I should mention that my goals are to be healthy, strong and well-rounded and be able to comfortably go for an easy run with a friend once in a while. I’m not interested in training for a race or running long distances. I also have to be careful about stress and not letting myself overdo it in terms of exercise.
During this weird covid time, I’ve switched things up a bit and have been going on some shorter non-MAF runs (25-30 min, heart rate around 160 at an easy pace – feels good as long as I keep it short), lots of walks and doing more strength work (body weight exercises, TRX and some weights at home, nothing crazy heavy). I get a nice little boost of energy from these workouts. I like the variety and although I have this bad feeling psychologically about letting my heart rate go up, I am having way more fun! My question is as to how to schedule things: I’ve heard of the idea of making hard days hard and easy days easy. Would it make more sense to do strength work on the same days as my short runs and then have a few days/week where I stick to things like walking and yoga? Or is it ok to do a little bit of hard work every day as long as it’s for a short time – say a 25 min run followed by a 20 min walk a few days/week and a 25 min strength session on the alternating days with one rest day/week…
Again, maybe I’m overthinking but would love to hear what you have to say. Thanks again for all you do and take care during these crazy times!
What the Coaches say:
- Burnout is descriptive of a mental condition, not a physical one. Lucho doesn’t see any indication of physical overtraining in your language.
- Your efforts to mitigate stress are actually causing you more stress!
- Put your HR monitor away for a month. Allow yourself to have guilt-free freedom of choice to exercise the way you like. Be honest with yourself about perceived exertion, and do what feels good physically and mentally.
- With no races planned, there is no correct training.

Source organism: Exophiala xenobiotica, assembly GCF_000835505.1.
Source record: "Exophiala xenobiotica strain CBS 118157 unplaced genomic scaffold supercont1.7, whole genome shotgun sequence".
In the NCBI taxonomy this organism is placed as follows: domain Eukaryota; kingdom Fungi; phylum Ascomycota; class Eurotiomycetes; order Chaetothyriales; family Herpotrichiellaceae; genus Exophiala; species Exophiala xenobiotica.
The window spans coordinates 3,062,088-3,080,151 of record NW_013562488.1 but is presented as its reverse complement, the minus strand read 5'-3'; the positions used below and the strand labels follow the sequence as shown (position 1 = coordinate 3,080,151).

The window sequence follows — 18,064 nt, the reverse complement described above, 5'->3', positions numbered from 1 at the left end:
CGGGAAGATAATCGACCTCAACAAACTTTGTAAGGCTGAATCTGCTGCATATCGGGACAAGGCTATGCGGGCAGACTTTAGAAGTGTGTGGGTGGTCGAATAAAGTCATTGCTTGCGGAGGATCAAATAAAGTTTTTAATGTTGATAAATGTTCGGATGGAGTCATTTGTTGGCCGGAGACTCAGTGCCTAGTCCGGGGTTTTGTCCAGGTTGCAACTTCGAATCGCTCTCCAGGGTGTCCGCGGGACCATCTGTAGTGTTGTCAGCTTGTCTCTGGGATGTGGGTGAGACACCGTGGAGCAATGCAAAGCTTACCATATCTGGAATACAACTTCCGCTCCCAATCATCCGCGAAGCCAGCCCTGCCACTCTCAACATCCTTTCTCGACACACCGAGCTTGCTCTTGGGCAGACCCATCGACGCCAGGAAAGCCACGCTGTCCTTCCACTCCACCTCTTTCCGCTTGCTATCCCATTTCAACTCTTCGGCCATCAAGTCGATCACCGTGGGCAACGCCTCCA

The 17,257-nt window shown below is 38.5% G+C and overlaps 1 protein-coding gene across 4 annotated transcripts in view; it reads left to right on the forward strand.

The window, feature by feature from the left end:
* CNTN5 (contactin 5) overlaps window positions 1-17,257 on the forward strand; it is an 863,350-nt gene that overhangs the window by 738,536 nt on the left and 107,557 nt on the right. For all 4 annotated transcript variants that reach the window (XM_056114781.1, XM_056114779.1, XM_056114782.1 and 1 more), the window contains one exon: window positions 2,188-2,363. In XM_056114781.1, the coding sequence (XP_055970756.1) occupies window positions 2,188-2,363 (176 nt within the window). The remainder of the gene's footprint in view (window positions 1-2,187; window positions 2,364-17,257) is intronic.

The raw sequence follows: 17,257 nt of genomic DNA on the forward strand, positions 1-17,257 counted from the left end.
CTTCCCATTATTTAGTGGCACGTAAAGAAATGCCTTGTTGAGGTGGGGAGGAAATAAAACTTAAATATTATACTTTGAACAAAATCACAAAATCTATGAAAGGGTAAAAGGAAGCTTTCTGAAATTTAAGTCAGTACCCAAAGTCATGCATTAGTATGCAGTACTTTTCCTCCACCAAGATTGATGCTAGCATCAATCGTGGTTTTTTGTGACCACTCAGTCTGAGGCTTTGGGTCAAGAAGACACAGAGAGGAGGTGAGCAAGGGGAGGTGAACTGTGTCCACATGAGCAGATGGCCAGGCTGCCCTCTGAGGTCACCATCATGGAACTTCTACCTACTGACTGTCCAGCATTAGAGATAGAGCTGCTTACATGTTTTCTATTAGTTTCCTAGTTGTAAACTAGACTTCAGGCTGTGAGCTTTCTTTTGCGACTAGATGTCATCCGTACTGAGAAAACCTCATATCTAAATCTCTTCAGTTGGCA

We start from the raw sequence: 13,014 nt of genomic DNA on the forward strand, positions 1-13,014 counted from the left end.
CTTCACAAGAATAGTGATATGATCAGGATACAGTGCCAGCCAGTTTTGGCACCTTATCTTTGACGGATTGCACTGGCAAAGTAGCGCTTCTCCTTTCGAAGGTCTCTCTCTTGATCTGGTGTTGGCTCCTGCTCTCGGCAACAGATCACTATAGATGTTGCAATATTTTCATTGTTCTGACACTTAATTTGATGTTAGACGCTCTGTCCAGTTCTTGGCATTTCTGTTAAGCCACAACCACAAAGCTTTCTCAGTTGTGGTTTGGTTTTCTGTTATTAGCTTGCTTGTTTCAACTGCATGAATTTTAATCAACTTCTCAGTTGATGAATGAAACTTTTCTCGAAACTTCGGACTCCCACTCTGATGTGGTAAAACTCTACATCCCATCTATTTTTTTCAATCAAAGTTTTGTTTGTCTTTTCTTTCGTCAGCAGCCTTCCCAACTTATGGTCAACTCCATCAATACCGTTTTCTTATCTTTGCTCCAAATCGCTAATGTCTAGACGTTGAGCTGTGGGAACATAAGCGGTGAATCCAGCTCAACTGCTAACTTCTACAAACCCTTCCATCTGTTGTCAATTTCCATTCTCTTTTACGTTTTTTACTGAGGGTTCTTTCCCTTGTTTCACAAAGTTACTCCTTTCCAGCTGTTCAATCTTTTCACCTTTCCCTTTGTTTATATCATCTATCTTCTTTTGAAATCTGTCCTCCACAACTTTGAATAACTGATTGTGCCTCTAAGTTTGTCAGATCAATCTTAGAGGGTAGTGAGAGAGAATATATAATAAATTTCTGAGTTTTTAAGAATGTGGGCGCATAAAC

- Your training at 160 bpm is almost certainly still aerobic.
- Take a more playful approach to your training. Try to release some of your rigidity.
- The intensity of your runs doesn’t seem particularly difficult for you. Plus, the 25 min strength workouts also don’t seem too strenuous. Feel free to experiment. Try a week of running 5 days with 2 of those runs at 160 bpm and strength/walks as you see fit. See how you feel.
- When work is stressful, don’t add the extra stress of a hard workout.
MAF feels too hard, body feeling run down
What the Coaches say:
- Lucho thinks the MAF formula is wrong for you. What’s the highest HR number you’ve ever seen? That’s indicative, a little bit, of where your natural HR capacity is.
- 125-135 seems to be where you should be training.
- Struggling at your MAF HR is probably indicative of your overall state of health.
- If hormones are out of whack, you might consider looking into symptoms of PCOS.
- Do some at-home blood glucose testing. See if your fasting is above 90 (not ideal) or 100 (problematic) and postparandial levels are higher than 140 after an hour.
- Lucho doesn’t think this is a strength issue.
The post ATC 312: How 4-Second Sprints Can Transform Health (And Prevent You From Sitting For Too Long), Getting Back To Exercise as PLAY, Building a Smart Weekly Schedule, and More first appeared on Endurance Planet.